There are two type of straw polls, Carter. One is as you describe, at a function like a dinner, where anyone who buys a ticket can vote. Those are subject to stacking and subject to the sponsors squeezing candidates to build their attendance. The participants who vote may be people who have never participated in politics and never really will.

    The other type is one of a fixed body of political activists, that is not thrown together for the mere purpose of a straw vote. Votes by a county convention, which is made up of delegates elected at precinct meetings at an earlier time, or a county executive committee. These bodies are formed to do the party work and consist of the people who do it. The straw poll is not what brought the participants together. Votes at this type of straw poll are reflective of what party activists think, and are a good indicator of that. It also reflects what those who focus on politics and are well informed are thinking.

    In the 2014 races, we have had both types of straw polls. At the NCGOP Hall of Fame dinner, an event where anyone who paid for a ticket could vote, there was a squeeze on candidates, and the results were thrown by packing. In a very bizarre move, only the top finisher was announced, something done by the party leadership to help Tillis who they expected to finish first. Thus they cut out any bump for Brannon, who based on stickers on peoples lapels clearly would have finished second but the party refused to announce that. The way Tillis packed that vote was by scheduling a House GOP caucus meeting at the same location just before the dinner. He had the legislators right where he needed them and their wives to go vote for him in the straw poll, and unlike other participants, they could write checks for their attendance out of their campaign accounts rather than personal accounts.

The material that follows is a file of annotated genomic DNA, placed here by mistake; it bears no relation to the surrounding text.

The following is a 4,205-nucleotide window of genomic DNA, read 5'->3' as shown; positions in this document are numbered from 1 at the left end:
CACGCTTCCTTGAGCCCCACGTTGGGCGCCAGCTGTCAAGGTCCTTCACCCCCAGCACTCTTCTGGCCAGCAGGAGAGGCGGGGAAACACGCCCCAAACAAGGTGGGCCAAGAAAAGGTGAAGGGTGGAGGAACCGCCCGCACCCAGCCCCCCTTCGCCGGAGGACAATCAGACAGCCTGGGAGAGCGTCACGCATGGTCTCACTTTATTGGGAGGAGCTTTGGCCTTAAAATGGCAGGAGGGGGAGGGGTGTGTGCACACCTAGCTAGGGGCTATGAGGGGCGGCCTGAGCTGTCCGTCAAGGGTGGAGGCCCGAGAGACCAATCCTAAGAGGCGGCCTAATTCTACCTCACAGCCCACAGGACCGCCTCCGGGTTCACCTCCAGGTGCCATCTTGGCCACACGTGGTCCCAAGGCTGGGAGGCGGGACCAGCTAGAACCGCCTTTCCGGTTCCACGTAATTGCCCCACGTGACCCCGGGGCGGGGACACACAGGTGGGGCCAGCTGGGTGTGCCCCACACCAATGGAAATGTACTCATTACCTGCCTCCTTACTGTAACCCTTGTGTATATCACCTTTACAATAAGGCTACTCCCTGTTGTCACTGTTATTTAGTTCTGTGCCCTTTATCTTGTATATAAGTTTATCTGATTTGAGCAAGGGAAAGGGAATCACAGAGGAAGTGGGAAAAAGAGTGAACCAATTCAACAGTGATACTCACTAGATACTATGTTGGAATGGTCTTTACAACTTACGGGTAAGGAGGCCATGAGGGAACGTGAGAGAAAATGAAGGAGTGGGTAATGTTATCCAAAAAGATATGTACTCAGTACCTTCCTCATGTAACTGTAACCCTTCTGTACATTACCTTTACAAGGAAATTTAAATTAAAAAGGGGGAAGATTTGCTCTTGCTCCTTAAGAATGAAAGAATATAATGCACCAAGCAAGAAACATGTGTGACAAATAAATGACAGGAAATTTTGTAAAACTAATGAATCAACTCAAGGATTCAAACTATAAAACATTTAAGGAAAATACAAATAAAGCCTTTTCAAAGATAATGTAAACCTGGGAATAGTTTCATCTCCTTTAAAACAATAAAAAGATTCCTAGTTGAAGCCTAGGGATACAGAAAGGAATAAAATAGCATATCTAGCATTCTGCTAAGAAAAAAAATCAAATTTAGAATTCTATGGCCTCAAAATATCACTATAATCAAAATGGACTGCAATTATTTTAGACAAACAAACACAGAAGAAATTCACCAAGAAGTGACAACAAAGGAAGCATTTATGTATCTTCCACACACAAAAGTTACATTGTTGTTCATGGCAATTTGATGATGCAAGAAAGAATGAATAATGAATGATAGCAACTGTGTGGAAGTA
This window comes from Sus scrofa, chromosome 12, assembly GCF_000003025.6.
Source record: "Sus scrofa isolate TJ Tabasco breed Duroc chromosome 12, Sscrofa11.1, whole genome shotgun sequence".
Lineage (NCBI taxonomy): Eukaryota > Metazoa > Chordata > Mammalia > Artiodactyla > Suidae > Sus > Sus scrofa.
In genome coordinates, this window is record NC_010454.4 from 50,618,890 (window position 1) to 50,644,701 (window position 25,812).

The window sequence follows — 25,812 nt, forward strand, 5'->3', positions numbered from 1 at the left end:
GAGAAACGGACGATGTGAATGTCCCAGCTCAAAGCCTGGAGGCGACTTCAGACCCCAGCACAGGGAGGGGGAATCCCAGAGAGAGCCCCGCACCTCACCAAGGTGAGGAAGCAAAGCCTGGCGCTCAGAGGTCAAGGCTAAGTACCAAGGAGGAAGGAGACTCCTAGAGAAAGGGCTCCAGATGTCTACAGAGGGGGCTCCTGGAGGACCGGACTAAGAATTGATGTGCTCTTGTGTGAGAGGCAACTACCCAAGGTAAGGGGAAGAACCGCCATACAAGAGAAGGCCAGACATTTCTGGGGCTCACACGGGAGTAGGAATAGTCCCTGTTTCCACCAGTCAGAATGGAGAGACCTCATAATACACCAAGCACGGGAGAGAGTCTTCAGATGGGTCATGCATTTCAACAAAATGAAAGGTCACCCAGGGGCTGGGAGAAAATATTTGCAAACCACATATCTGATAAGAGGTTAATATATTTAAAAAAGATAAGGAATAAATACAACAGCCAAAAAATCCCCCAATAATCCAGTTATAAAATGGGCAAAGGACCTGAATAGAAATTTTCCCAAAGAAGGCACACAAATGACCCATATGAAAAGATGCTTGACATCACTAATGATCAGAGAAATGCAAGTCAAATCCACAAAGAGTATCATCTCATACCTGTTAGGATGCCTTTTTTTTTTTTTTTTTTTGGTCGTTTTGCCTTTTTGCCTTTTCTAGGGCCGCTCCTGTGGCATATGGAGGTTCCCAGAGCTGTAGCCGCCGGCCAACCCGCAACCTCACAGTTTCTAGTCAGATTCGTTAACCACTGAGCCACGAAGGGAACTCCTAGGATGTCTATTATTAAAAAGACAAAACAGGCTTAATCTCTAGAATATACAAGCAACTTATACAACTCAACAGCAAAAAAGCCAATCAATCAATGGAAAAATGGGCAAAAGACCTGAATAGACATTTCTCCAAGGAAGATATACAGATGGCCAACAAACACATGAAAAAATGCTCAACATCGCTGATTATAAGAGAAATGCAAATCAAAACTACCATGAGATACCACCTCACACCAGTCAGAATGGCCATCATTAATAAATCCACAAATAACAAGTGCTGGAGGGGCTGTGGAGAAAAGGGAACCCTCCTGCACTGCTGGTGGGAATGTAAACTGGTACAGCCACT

At the county conventions, which are not subject to packing due to the fact that no delegates can be added to the lists after the precinct meetings the preceding month had adjourned, Brannon has regularly when whipping Tillis in the straw polls, often by good margins. In Tillis’ home county, the party leadership cancelled the straw poll at the last minute because they expected Tillis would have been embarrassed by the result. Then there are places like Gates County, which had no straw poll, but the County GOP Executive Committee voted unanimously to endorse Brannon.

    Where the party activists sit makes a particular difference in a runoff, where the turnout is much lower and the votes of the party activists count even more heavily.

  4. Anonymous says:

    Sounds like politicians like to fool themselves. I think sometimes they begin to believe the spin that they push out to the public. They know it isn’t true, but they start to believe it themselves.

  5. Anonymous says:

    Here are the results of another one of those straw polls, this one of delegates and alternates to the 3rd Congressional District Republican convention. These people did not walk in off the street by buying a ticket. They are party activists who were elected by other party activists at county conventions last month to represent their counties,

    Brannon 59%
    Tillis 24%
    Harris 11%
    Alexander 4%
    others 2%

    The party bosses may be trying to put their thumb on the scales for squishy Tillis, but the grassroots is not drinking that koolaid.